9. Asking for feedback “after the call”
    In general, it seems like a harmless request to make at the end of a productive call: “If you think of any other feedback for us after the call, feel free to send this along.” And in most cases, it is relatively innocuous. Another way of interpreting this request, however, is: “Feel free to spend cycles thinking about us and send along free feedback after we’re done.” So you might consider using this request sparingly.
  10. Don’t ask if we want to receive information: that’s just another email thread
    There are very few people today who don’t already receive more email than they want or can handle. To make everyone’s lives simpler, then, it’s best to skip emails that take the form “Hi – We have an important announcement. Would you like to receive our press release concerning this announcement? If so send us an email indicating that you’ll respect the embargo.” As most analysts will respect embargoes – because we’re not press (see #7) – asking an analyst to reply to an email to get yet another email in return is a waste of an email thread. Your best bet is to maintain a list of trusted contacts, and simply distribute the material to them directly.

Those are just a few that occur off the top of my head based on our day to day work. Do these make sense? Are there other questions, or suggestions from folks in the industry?

Author: "stephen o\'grady" Tags: "Industry Analysis"
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Date: Tuesday, 07 Oct 2014 17:24

Last Thursday at ten in the morning, this auditorium was full because I made a joke four years ago.

Describing the Monktoberfest to someone who has never been is difficult. Should we focus on the content, where we prioritize talks about social and tech that don’t have a home at other shows but make you think? Or the logistics, where we try to build a conference that loses the things we don’t enjoy from other conferences? Or maybe the most important thing is the hallway track, which is another way of saying the people?

Whatever else it may be, the Monktoberfest is different. It’s different talks, in a different city, given and discussed by different people. Some of those people are developers with a year or two of experience. Others are founders and CEOs. People helping to decide the future of the internet. Those in business school to help build the businesses that will be run on top of it. Startups meeting with incumbents, cats and dogs living together.

Which is, hopefully, what makes it as fun as it is professionally useful. It doesn’t hurt, of course, that the conference’s “second track” – my thanks to Alex King for the analogy – is craft beer.

During the day our attendees are asked to wrap their minds around complicated, nuanced and occasionally controversial issues. What are the social implications and ethics of running services at scale? When you cut through the hype, what does IoT mean for our lives and the way we play? Perhaps most importantly, how is our industry industry actually performing with respect to gender issues and diversity? And what can we, or what must we, do to improve that?

To assist with these deliberations, and to simultaneously expand horizons on what craft beer means, we turn lose two of the best beer people in the world, Leigh and Ryan Travers who run Stillwater Artisinal Ales’ flagship gastropub, Of Love and Regret, down in Baltimore. Whether we’re serving then the Double IPA that Beergraphs ranks as the best beer in the world, canned fresh three days before, or a 2010 Italian sour that was one of 60 bottles ever produced, we’re trying to deliver a fundamentally different and unique experience.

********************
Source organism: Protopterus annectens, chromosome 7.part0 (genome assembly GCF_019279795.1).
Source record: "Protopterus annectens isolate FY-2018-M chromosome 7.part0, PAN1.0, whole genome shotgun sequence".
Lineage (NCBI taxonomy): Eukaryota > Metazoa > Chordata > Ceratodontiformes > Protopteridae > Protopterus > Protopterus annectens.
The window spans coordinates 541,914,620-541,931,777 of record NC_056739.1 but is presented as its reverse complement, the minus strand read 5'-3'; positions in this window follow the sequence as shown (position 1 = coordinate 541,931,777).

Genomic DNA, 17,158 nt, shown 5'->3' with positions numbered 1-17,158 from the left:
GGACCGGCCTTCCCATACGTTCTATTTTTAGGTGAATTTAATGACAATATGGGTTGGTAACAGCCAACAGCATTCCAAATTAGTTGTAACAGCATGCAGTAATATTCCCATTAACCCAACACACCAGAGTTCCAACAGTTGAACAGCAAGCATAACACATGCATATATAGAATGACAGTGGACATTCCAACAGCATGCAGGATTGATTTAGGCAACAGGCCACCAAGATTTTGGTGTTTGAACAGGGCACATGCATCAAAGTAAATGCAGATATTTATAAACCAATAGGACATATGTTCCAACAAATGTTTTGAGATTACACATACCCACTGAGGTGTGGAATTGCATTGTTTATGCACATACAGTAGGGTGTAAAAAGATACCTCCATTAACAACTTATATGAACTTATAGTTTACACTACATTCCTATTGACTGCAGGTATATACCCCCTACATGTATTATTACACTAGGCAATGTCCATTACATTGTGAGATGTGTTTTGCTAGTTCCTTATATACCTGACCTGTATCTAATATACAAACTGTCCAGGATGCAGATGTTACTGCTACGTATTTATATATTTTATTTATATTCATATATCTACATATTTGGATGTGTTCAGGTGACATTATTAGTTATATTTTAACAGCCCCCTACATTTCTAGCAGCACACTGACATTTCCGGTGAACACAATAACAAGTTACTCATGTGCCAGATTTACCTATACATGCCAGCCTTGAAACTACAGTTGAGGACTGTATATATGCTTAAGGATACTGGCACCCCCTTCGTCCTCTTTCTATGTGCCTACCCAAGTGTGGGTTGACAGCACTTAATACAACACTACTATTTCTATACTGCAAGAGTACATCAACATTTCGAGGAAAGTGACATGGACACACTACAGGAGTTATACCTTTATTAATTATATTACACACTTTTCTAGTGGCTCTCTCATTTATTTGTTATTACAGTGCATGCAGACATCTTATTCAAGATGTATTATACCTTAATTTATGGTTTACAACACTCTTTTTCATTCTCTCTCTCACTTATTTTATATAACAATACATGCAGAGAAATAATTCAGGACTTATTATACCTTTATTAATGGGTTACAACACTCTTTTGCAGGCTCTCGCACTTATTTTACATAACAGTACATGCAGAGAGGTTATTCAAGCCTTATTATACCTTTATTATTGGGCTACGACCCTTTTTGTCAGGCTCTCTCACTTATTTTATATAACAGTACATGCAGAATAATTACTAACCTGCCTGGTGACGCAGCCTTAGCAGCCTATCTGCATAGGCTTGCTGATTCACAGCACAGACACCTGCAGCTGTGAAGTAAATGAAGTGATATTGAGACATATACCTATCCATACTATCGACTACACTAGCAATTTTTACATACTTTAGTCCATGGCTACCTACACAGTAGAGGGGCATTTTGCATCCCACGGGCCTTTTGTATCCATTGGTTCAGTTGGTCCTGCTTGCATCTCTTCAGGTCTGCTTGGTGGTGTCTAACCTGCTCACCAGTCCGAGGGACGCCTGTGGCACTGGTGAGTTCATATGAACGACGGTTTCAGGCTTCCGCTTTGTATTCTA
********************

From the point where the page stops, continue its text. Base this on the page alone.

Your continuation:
As always, we are not the ones to judge whether we succeeded in that endeavor, but the reactions were both humbling and gratifying.

Out of all of those reactions, however, it is ones like this that really get to us.

The fact that many of you will spend your vacation time and your own money to be with us for the Monktoberfest is, quite frankly, incredible. But it just speaks to the commitment that attendees have to make the event what it is. How many conference organizers, for example, are inundated with offers of help – even if it’s moving boxes – ahead of the show? How many are complimented by the catering staff, every year, that our group is one of the nicest and most friendly they have ever dealt with? How many have attendees that moved other scheduled events specifically so that they could attend the Monktoberfest?

This is our reality.

And as we say over and over, it is what makes all the blood, sweat and tears – and as any event organizer knows, there are always a lot of all three – worth it.

The Credit

Those of you who were at dinner will have heard me say this already, but the majority of the credit for the Monktoberfest belongs elsewhere. My sincere thanks and appreciation to the following parties.

  • Our Sponsors: Without them, there is no Monktoberfest
    • IBM: Once again, IBM stepped up to be the lead sponsor for the Monktoberfest. While it has been over a hundred years since the company was a startup, it has seen the value of what we have collectively created in the Monktoberfest and provided the financial support necessary to make the show happen.
    • Red Hat: As the world’s largest pure play open source company, there are few who appreciate the power of the developer better than Red Hat. Their support as an Abbot Sponsor – the fourth year in a row they’ve sponsored the conference, if I’m not mistaken – helps us make the show possible.
    • Metacloud: Though it is now part of Cisco, Metacloud stood alongside of Red Hat to be an Abbot sponsor and gave us the ability to pull out all the stops – as we are wont to do.